American cauldron: Race relations

June 30, 2016 Bryan Craig

The nation is grappling with both the enormous question of who will succeed President Obama and what the nation’s agenda should be as of January 2017. Some of the most urgent questions will focus on the issue of race in America, in particular, police violence toward minority citizens, whether racism remains strong in the country, and whether “structural racism” is embedded in our institutions.

In conjunction with the First Year Project, this special American Forum episode offers advice for the next president by two leading voices in these issues: Michael Eric Dyson, a sociologist and author at Georgetown University, and Elizabeth Hinton, a professor of history and African American studies at Harvard and author of From the War on Poverty To The War on Crime: The Making of Mass Incarceration in America.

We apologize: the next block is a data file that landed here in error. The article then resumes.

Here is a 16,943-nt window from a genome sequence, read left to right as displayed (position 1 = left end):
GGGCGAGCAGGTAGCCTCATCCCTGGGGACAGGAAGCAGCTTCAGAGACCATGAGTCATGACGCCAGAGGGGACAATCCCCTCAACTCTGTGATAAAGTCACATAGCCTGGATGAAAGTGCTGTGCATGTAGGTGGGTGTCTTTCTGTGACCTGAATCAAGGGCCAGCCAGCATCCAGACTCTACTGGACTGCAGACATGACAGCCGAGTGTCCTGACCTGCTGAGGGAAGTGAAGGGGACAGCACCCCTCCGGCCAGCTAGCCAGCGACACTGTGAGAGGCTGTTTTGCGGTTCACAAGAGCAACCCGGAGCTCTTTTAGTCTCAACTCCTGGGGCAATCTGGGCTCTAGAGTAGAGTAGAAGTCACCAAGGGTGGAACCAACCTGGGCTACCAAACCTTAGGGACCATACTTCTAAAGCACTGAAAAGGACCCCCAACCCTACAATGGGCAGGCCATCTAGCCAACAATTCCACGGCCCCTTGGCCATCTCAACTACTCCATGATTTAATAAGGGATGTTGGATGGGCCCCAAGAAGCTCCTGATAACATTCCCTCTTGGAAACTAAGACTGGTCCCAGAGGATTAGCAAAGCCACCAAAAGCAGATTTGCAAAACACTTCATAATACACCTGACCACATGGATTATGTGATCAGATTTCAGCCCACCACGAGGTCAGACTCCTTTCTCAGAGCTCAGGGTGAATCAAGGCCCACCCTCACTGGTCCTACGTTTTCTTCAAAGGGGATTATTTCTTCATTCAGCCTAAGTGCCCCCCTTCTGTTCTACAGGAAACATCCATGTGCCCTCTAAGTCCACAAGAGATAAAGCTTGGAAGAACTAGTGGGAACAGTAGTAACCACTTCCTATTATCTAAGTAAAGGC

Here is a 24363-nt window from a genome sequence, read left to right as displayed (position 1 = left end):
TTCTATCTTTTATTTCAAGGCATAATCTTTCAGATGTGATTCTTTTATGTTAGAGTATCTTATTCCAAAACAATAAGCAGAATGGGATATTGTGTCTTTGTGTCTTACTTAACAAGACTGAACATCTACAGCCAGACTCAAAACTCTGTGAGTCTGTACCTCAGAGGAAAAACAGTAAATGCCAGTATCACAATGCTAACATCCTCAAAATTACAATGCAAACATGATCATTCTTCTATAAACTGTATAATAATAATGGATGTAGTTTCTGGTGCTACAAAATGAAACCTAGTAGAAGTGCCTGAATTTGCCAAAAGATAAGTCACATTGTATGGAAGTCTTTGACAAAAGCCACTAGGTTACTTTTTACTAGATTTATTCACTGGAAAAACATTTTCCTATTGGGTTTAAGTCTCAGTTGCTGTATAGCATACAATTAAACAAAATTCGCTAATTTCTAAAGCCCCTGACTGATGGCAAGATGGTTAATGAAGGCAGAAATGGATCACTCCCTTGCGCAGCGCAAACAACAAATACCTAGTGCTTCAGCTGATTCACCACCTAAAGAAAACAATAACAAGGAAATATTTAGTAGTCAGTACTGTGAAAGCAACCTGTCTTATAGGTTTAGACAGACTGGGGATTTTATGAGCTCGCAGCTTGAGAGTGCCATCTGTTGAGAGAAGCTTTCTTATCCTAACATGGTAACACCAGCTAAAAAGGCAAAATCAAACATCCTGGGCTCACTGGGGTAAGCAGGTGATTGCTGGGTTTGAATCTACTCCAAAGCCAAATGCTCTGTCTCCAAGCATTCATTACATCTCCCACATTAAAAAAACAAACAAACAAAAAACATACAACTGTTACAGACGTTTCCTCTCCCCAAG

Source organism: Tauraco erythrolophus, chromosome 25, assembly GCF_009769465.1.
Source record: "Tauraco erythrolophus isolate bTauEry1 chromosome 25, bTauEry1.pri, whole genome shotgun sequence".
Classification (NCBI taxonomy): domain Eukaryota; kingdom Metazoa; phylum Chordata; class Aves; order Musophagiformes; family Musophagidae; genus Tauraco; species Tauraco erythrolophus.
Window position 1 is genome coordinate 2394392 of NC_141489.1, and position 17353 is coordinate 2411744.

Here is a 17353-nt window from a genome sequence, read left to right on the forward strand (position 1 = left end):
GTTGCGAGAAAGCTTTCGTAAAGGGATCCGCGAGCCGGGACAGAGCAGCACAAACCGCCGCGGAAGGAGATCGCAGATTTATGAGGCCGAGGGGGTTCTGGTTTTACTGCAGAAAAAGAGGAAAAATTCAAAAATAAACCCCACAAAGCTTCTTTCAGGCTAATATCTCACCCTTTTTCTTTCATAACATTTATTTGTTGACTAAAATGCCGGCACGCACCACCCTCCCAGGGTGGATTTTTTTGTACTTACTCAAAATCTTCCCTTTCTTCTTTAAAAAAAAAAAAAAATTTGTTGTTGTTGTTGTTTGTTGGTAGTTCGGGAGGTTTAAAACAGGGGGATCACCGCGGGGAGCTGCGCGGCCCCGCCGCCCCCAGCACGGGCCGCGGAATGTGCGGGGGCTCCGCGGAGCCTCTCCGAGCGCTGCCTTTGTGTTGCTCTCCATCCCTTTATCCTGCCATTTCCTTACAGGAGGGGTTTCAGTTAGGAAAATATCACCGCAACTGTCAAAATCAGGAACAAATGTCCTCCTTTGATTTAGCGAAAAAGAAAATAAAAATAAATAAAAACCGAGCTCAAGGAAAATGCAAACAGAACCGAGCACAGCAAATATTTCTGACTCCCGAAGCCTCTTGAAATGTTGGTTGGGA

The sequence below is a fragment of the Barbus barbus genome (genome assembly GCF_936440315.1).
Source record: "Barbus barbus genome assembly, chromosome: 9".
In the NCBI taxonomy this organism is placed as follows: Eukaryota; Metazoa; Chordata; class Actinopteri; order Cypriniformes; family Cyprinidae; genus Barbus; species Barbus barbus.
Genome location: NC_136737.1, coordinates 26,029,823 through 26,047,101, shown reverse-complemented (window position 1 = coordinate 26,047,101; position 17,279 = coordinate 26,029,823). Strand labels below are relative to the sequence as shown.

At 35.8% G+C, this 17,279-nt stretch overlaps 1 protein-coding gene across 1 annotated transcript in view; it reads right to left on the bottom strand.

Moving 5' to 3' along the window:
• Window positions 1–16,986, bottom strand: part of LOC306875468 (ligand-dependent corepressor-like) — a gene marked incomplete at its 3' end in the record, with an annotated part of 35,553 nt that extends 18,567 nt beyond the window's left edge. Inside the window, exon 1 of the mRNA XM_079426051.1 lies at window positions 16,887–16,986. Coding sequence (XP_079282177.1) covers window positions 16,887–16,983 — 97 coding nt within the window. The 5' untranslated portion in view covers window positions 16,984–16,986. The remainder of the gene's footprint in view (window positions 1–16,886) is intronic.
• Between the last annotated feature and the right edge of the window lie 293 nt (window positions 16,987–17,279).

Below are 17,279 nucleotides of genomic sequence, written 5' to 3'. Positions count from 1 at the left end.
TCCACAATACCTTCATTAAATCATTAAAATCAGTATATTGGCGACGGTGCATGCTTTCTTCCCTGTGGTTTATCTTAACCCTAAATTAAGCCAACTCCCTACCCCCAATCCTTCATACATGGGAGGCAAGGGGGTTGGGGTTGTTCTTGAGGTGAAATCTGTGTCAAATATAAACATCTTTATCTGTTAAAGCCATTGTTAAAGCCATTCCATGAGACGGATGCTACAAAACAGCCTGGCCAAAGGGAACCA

In the first clip, watch Professor Hinton discuss the need to confront racism. She argues, “American inequality is not going to end until we really confront head on racism and the historical legacies of enslavement...We’re still dealing with the impact of slavery today. It has seeped into not only our policies, not only the ways in which we allocate resources, but the worldview of many of Americans. We have to deal with those legacies and the ways in which African Americans since emancipation have been structurally prevented from really being able to come up with their own solutions to the problems facing their own communities.”

In the second clip, Professor Dyson speaks about the opportunity lost by President Obama in dealing with racial tensions, saying: "The greatest power a president may ultimately have is a rhetorical one. That is to set the tone...And Obama has not even seized upon the historical capital available to him to articulate these visions in a different way...Ain’t nobody holding back Obama from executive orders, and from making speeches, and from intervening...."

Watch the full program here.